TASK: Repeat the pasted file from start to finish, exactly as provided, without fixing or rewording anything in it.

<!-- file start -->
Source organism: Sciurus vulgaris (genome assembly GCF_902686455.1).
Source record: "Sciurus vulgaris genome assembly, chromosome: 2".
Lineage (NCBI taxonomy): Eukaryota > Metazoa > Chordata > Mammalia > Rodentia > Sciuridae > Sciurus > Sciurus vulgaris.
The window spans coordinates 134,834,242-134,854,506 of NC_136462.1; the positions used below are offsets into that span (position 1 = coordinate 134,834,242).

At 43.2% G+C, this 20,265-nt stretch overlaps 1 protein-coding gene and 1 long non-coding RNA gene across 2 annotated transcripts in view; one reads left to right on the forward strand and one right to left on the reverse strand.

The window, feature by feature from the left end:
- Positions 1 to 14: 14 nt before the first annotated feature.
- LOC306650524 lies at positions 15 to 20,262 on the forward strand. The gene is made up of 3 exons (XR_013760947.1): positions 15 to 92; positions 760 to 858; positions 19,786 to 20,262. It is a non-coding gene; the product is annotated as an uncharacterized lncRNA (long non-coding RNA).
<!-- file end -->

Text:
Source organism: Sciurus vulgaris (genome assembly GCF_902686455.1).
Source record: "Sciurus vulgaris genome assembly, chromosome: 2".
Lineage (NCBI taxonomy): Eukaryota > Metazoa > Chordata > Mammalia > Rodentia > Sciuridae > Sciurus > Sciurus vulgaris.
The window spans coordinates 134,834,242-134,854,506 of NC_136462.1; the positions used below are offsets into that span (position 1 = coordinate 134,834,242).

At 43.2% G+C, this 20,265-nt stretch overlaps 1 protein-coding gene and 1 long non-coding RNA gene across 2 annotated transcripts in view; one reads left to right on the forward strand and one right to left on the reverse strand.

The window, feature by feature from the left end:
- Positions 1 to 14: 14 nt before the first annotated feature.
- LOC306650524 lies at positions 15 to 20,262 on the forward strand. The gene is made up of 3 exons (XR_013760947.1): positions 15 to 92; positions 760 to 858; positions 19,786 to 20,262. It is a non-coding gene; the product is annotated as an uncharacterized lncRNA (long non-coding RNA).